“Even though it falls short of the 1.7 percent Pandora had requested, the company is likely pleased with the 1.85 percent figure; that is what it currently pays, and the decision lifts a cloud of uncertainty at a time when Pandora is struggling to become profitable,” Roberts reports. “The court also rejected the music companies attempt to use Apple, which launched a radio service of its own late last year, as a royalty model. While Apple is rumored to be paying ASCAP a 10 percent royalty rate, Judge Cote ruled that this amounts to an apples-to-oranges comparison, in part because the service is new and because Apple is using it promote its hardware products.”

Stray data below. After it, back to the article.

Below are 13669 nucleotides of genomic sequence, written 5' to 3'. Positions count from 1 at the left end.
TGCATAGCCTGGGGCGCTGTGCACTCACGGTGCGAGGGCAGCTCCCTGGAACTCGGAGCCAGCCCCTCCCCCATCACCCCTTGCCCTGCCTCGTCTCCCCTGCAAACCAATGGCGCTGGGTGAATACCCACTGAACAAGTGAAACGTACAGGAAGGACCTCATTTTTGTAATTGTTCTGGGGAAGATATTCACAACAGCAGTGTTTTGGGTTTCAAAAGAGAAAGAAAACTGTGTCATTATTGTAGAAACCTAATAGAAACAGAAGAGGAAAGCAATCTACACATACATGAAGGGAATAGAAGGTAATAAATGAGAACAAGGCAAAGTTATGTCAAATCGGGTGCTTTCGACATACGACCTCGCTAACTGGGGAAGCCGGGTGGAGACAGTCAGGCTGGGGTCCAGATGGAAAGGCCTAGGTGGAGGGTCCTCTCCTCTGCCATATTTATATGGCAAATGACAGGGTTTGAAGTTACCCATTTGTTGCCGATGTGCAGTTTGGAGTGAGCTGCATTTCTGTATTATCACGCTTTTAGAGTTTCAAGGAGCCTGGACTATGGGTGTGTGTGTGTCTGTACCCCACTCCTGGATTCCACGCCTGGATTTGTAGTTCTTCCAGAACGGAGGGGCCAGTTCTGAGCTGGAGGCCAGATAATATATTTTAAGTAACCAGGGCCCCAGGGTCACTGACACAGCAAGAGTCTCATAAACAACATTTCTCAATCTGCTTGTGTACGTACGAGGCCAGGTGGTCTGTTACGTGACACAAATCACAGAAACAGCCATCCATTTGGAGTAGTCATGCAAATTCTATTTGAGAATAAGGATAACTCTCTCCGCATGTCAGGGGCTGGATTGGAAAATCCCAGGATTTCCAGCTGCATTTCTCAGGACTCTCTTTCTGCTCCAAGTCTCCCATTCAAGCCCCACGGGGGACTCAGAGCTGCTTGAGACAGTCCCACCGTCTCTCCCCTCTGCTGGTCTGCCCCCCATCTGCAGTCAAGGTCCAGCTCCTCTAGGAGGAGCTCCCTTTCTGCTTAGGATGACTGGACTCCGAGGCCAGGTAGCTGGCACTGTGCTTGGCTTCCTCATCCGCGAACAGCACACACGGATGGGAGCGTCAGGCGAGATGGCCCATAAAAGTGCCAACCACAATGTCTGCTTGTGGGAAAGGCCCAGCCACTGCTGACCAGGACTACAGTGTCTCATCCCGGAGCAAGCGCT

“The ruling in favor of Pandora may further embitter certain songwriters who blame digital musical services for undercutting artists’ ability to make a living,: Roberts reports. “The bottom line is that the ruling puts Pandora on about equal footing with other radio stations when it comes to paying ASCAP, but the music royalty system still appears deeply distressed and uneven.”
Much more in the full article here.